Why Talla Hacked Our Own Onboarding Joyride Framework to Be LESS Precise (Then Gave it Up Entirely)

Posted by Hart Neray on Aug 7, 2017 11:01:18 AM

There's always been a tension between web design and web development, as designers want final HTML/CSS code to be pixel-perfect, but there's only so much justifiable effort you can put into fine-tuning a CSS layout. That's especially true when your design constantly changes. We proved this out when developing the onboarding guides for new Talla users.

Onboarding is an area where designers' demands for perfection are usually justified. If you're trying to explain to a new user what a specific button or control does in your application, it would help to point an arrow directly at the control you're explaining. We used the Joyride framework to make this simpler.

Old UI w- Pointer-Talla.png

Joyride can "hang" a call-out overlay and arrow off any CSS element -- so you get a text box that points at the exact element you're describing -- but you have to declare from which direction the overlay will appear. If the element you're describing is on the right side of the page, hang the callout to the left, so it stays on the screen and doesn't obscure something else relevant on the page.

Unfortunately, every time we moved or resized any design element in Talla, we had to tweak the associated Joyride tour component to re-declare from which element and direction the callout should hang. It was also not an ideal fit for CSS elements that don't have a stable size, like our task tickets, which can have a variable amount of text within them, so they may take up wildly different amounts of vertical space.

Given how much and how often we update the features of Talla, and how many dynamic design elements we have, constantly updating the tour guide callouts was a "design tax" we didn't want to keep paying. We'd rather use our development time and effort to get the actual features right.

Instead, we tweaked Joyride to create a generic modal that hangs off an invisible, dummy element in the center of the page. That leaves us the option to ramp up Joyride callouts when and if a design element "stabilizes" into a semi-permanent form, but lets us use a generic modal (that stays useful over time) for items that are still in flux.

Here's a sample code for the dummy anchor element we hang the modal off of:

<div className="tour" style=>
    {/* dummy element used for centering a tooltip on the page} */}
    <div className="tour-modal-centering"></div>
    {this.renderJoyride()}
    {childrenWithProps}
</div>

And …

// Nothing crazy here.
.tour-modal-centering {
        position: fixed;
        left: 0;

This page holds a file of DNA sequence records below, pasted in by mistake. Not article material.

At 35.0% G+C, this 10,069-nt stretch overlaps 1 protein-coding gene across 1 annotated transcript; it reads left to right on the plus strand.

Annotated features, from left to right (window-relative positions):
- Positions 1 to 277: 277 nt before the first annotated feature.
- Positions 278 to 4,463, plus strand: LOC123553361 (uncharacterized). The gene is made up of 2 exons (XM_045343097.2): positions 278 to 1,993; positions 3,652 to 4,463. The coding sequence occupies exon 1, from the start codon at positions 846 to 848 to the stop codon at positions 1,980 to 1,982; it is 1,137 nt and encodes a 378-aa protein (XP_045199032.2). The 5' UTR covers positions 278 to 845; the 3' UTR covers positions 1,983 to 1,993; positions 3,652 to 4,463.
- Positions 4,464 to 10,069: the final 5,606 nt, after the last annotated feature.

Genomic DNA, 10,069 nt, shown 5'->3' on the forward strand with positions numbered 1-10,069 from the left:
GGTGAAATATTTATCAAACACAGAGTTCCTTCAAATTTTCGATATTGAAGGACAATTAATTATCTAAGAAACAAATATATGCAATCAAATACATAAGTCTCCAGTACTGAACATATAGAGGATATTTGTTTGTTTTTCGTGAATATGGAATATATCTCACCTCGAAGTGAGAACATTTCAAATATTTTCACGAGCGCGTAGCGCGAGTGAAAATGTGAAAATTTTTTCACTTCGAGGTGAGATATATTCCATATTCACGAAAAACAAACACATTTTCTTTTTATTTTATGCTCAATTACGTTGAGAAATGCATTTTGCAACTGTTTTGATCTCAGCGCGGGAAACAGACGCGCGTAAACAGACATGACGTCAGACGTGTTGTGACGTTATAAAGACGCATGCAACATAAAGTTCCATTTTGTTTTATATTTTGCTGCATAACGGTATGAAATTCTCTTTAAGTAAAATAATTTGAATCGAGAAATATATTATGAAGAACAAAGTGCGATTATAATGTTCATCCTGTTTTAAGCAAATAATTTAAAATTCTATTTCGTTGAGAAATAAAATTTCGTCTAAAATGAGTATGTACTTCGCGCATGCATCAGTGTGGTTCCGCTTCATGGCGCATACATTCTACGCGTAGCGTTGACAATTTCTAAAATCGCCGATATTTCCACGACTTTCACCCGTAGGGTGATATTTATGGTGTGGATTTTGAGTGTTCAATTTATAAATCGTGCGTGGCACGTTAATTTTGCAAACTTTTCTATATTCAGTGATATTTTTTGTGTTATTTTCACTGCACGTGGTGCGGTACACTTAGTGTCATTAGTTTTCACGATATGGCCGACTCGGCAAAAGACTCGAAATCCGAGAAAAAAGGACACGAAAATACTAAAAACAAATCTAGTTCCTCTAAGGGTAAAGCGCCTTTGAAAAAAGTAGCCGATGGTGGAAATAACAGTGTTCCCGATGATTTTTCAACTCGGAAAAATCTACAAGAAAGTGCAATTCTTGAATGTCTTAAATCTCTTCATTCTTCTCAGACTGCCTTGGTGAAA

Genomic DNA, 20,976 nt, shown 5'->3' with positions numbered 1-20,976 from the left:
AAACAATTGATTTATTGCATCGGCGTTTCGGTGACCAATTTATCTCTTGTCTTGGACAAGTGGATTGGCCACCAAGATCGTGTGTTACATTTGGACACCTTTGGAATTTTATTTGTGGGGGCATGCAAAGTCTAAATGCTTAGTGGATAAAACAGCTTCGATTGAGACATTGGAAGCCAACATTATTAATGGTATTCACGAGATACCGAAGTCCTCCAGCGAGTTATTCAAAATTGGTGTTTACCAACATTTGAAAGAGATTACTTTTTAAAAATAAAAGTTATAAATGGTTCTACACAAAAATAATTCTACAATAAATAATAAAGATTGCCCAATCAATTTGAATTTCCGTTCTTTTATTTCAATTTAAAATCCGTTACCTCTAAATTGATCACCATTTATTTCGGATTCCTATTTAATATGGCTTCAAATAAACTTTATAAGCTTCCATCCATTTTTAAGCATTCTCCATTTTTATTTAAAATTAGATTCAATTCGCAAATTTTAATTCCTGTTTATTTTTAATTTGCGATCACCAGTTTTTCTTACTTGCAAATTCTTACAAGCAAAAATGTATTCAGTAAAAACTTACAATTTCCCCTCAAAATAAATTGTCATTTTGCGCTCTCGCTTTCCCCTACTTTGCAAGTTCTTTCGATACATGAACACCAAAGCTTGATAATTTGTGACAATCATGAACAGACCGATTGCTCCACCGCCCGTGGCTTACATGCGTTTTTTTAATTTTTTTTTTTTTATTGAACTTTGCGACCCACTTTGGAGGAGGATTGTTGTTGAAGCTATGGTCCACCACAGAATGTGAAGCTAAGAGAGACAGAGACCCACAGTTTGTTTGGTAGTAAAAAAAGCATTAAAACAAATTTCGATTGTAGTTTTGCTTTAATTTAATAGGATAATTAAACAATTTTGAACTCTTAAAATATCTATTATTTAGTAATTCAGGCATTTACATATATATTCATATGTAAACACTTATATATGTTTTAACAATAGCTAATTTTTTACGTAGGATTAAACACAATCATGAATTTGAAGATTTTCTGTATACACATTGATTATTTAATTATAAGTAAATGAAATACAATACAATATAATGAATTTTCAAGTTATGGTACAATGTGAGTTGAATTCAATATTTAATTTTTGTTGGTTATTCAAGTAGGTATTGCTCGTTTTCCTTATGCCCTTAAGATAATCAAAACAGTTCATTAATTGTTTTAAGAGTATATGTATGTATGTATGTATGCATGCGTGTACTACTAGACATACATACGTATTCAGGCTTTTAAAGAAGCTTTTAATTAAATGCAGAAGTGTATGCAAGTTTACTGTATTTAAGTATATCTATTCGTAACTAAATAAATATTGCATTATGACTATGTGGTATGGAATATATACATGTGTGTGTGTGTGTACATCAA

top: 10%;
        right: 0;
        width: 100px;
        height: 100px;
        visibility: hidden;
        overflow: auto;
        margin: auto;
        background-color: rgba(11, 31, 61, 0.5);
}

While Joyride lets you remove the arrow from the callout (so it looks more like a modal), it also wants to put a shadow overlay on the page, with a "hole" over the element you're highlighting. We needed to remove that, too, because it would just be highlighting our dummy modal anchor.

Joyride not hiding hole-Talla.png

// But below..
/**
* Default styling for a tour step that should look like a modal.
* Hides the arrow and the "hole" for the selected element.
* @return - the style object for a React Joyride step.
*/
export function modalStepStyle(){
  let options = {
    arrow: {
      display: 'none',
    },
    hole: {
      // hide the hole by doing some overrides to Joyride's styling (yuck!). Without these 3 lines, Joyride would highlight our anchor element.
      backgroundColor: 'rgba(11, 31, 61, 0.8)',
      boxShadow: '0 0 0 9999px rgba(11, 31, 61, 0.8), 0 0 0px rgba(0, 0, 0, 0.5) ',
      borderRadius: '0px',
    },
    back: {
      display: 'none',
    }
  }
  return _.assign(defaultStepStyle(), options)
}

So, with the code above, we dumbed down Joyride callouts to make traditional modals. Then we tested how well the modals performed compared to the Joyride callouts that gave specific direction.

The modals were just as good. In fact, because we "only" needed modals, we realized we would likely never need to go back to the more-specific Joyride callouts, so we removed the framework entirely -- including all the special code above we needed to make modals work in Joyride -- and just used standard CSS modals for our onboarding tours.

We tried to make the perfect onboarding system, and decided that a "good enough" onboarding modal was, in fact, good enough.

Perfection is brittle is a philosophy I've come to embrace at Talla. This work lets us focus on designing Talla features, rather than constantly tweaking our tour guides to keep up with design changes. And at Talla, we're all about avoiding the mindless, repetitive work that doesn't make best use of your time.

If our mission (and philosophy) sounds interesting to you, check out the open roles on our engineering team.

Topics: Company Culture, Engineering